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Sunday May 1, 2011

Meet the Boss

Modesto’s Italian owner believes in serving simple and uncomplicated food.

WHEN Modesto’s burst into the clubbing scene 16 years ago, it was the place to be on a typical Saturday night out in KL. Today it is still a favourite hang-out for those who love Italian food and good wine.

For the uninitiated, the restaurant is named after its Italian owner and chef Modesto Marini, who visited Malaysia in the mid 1990s and fell in love with the place.

He met Bob Wong, the local “King of the dance clubs”, by chance. Both men put together their expertise and came up with a unique concept of trendy dining experience, with alfresco dining and clubbing facilities all under one roof.

Heavenly simplicity: When it comes to food, Modesto Marini goes back to basics.

“We had the same ambition to open a restaurant and the rest is history,” says the 42-year-old Italian from Lake Garda, a town located 90 minutes away from Milan.

Marini became a chef when he was just 17. Upon finishing his culinary training, he worked in London before moving back to Italy.

He later spent four years in Singapore and it was during this time that the lanky Italian crossed the border and discovered Kuala Lumpur.

When it opened, Modesto’s took KL by storm – it became an instant success and a favourite venue for KL’s rich and famous.

Since 1995, Modesto’s has become a household name; it received the Superbrand award in 2003/2004. There are currently four outlets in the Klang Valley and one in Johor Baru.

So what sets Modesto’s apart from other Italian restaurants?

“That would be 16 years of authentic Italian food and party!” quips Marini, who prefers to serve simple and uncomplicated food in his restaurant.

The busy restaurateur, who has acquired a taste for Chicken Rice and nasi lemak, talks to Sunday Metro about his favourite subject – food.

> Do you have any childhood memories of food? What is your food mantra?

Yes. Polenta or corn meal, cooked and stirred patiently by my mother. It takes great patience to cook this delicacy and my father would always notice when my mother got tired of stiring and lovingly take over the stove.

Nine different cheeses and seven different kinds of salami would be added into the pot of polenta. The end result is an explosion of flavours. That is something money can’t buy and it is always something I must have when I am back home in Italy.

Now, even my daughter will ask her nonna (Italian for grandmother) for it when we are in Italy. Just thinking of this dish gives me a warm and nostalgic feeling of my childhood.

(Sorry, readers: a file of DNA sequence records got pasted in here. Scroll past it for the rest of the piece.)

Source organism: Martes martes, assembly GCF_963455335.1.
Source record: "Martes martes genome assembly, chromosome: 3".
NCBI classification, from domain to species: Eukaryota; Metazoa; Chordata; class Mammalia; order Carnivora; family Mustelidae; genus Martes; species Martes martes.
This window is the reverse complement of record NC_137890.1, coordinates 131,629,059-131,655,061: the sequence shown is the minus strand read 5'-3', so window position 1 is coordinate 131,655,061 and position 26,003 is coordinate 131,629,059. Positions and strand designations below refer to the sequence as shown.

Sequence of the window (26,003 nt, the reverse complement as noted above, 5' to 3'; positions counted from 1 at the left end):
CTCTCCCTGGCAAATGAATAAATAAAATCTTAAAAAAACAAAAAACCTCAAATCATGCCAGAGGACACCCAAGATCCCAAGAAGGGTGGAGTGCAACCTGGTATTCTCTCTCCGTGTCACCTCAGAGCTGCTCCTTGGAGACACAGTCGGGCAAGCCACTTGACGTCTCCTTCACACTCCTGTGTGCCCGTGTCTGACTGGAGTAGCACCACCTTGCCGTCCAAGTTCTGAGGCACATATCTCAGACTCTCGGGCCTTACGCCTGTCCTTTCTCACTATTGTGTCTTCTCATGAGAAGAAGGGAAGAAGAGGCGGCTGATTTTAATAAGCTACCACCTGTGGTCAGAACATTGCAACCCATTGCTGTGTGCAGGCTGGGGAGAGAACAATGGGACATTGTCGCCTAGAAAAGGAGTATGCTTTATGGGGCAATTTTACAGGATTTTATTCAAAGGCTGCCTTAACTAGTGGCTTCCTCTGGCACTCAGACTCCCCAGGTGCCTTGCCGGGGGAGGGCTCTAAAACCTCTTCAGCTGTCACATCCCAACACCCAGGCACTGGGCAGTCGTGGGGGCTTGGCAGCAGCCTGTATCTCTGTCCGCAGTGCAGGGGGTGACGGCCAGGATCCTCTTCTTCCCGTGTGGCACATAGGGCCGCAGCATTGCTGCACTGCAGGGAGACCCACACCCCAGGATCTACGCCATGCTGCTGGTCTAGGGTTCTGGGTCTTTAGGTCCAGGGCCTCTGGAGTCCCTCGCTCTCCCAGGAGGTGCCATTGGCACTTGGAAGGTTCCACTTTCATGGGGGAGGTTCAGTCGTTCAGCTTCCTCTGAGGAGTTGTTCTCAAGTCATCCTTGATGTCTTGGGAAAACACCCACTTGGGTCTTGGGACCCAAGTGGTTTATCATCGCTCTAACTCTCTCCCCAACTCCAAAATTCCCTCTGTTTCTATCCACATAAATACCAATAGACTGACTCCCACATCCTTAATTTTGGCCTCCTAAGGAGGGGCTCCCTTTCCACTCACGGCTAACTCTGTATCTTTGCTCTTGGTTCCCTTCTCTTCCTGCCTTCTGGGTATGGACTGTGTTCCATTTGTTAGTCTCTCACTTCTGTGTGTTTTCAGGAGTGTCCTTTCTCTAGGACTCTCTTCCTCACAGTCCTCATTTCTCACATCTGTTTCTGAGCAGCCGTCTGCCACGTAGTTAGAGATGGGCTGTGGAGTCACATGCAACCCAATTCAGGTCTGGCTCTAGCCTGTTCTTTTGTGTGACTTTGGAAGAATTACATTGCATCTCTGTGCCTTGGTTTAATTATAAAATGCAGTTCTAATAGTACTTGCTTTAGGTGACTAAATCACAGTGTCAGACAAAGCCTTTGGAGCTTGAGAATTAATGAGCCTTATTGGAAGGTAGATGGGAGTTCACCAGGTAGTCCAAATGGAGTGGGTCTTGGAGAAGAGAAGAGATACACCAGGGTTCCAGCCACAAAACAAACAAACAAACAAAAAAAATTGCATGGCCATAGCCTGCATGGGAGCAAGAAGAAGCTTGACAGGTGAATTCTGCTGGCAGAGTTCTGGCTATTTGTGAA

F1 Driver Jarno Trulli, a dear friend of Marini’s, dines at Modesto’s whenever he is in town.

My food mantra is simple – back to basics. I believe good food comes from good ingredients. If you have fresh ingredients, you do not need any seasoning or overpowering garnishing to mask the natural flavours of food.

> Do you like hawker food? Where are your favourite hawker food stalls?

Malaysia is a paradise for street food and they are delicious, quite unlike anywhere else in the world. I like Chicken Rice and, occasionally, nasi lemak. Due to my abnormal and unpredictable schedule, I normally “take away” my favourite food from places such as Bangsar and Sri Hartamas.

> Which ingredient do you like the best?

Of late, it has to be truffle oil as it is so delicate and refined in taste. The brand is very important. Using truffle oil is only effective when food is fresh and clean in taste, so you can get the best flavours from both the oil and the ingredients used. Again, I like to keep the natural flavours of the ingredients and truffle oil really aromatises the entire dish.

> Do you cook at home?

Yes, I cook at home every week. My ritual is to dine at home with the family at least twice a week if my schedule permits. We like to explore new recipes and new ingredients that we may have picked up from our recent travels. Even my daughter loves being in the kitchen and has her own thoughts about food too. Her culinary vocabulary is also quite impressive!

> What was your biggest challenge on the way to becoming a chef?

That would be adapting to the different demands of the various cultures and races in different parts of the world.

Having worked in London, Singapore, the Maldives and Malaysia, the knowledge of Italian food and cooking varies and you cannot just ignore the demands of your customers.

For example, a true Italian would like to have their pastas done al dente. But some locals will tell you off that your pasta is not properly cooked.

> If you weren’t a chef, what would you be doing?

An F1 race driver, with Ferrari, maybe?

But really, anything to do with food and people! I have great passion for food. And even if I’m not in the kitchen, I would still be talking about food, so definitely the food and entertainment business, I guess.

> Have you eaten anything unusual?

I thought I had but after watching some food programmes on TV, it all seems quite normal.

> What do you always have in your fridge?

Cheese, cheese and cheese. Different kinds of cheese.

> Who would you call if you had to invite someone for a meal? Who would you love to cook for?

Italian Prime Minister Silvio Berlusconi! To have a heart-to-heart chat with him.

> How do you get ideas for your recipes?

From my travels, reading, and even ideas from my family and friends.

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